Part of the reason for wide acceptance of the system is that not everything has to be typed into the EMR. Drop-down boxes allow doctors to check off much of what they need to document. EpicCare also has a "smart text" feature that lets doctors generate phrases or sentences they frequently use by typing in a single word.
Within a year after their EMR training, says Chin, most physicians are up to their former speed. And the system enables them to do more for patients. As a result, he says, the number of annual visits per patient dropped from 5 in 1995 to 4.5 in 2000. And the number of outpatient lab tests declined from 17.4 per member per year in 1993 to 16.1 in 1997, primarily because of nonduplication of tests.
The kind of connectivity found at KPNW isn't unknown elsewhere. For instance, physicians in the University of Michigan Health System, based in Ann Arbor, can electronically access a wide variety of patient data in their offices or at home.* But the KPNW system is more comprehensive and incorporates a full EMR, which is unusual even in the most advanced integrated delivery systems. Even groups with EMRs generally don't have access to as broad a range of data as KPNW's clinicians do.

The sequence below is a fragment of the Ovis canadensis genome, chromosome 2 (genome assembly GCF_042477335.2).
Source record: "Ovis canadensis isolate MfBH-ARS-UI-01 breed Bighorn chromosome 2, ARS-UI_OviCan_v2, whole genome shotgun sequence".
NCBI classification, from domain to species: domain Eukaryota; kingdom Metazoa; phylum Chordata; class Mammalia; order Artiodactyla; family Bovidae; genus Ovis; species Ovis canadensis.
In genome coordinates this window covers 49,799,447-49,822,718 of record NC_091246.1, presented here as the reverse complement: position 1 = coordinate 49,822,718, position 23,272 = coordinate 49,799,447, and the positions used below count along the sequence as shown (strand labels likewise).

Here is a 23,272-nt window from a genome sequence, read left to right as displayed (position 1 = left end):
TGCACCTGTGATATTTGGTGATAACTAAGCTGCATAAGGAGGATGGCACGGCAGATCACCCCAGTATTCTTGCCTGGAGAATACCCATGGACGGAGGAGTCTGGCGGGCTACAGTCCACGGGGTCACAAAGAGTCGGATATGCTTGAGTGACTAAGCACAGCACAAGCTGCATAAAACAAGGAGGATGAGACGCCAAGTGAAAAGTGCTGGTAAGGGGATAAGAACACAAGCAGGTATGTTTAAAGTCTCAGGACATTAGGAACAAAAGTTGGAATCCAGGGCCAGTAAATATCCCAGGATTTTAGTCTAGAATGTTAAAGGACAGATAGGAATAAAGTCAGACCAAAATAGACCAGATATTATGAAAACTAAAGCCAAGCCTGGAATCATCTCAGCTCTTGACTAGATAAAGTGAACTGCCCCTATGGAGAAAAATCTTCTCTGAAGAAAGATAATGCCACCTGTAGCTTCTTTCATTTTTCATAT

Of course, the system benefits tremendously from Kaiser-Permanente's closed-model structure. It's less difficult to collect a comprehensive patient record than it would be in most practice settings because KPNW patients receive virtually all their careprimary, specialty, hospital, pharmacy, and labat the group's facilities. The few services delivered outside the KPNW systemsuch as visits to EDs at non-affiliated hospitals and out-of-network care for members with point-of-service plansgenerate paper reports that are scanned into the patient's electronic record. In a less integrated model, information would be harder to corral.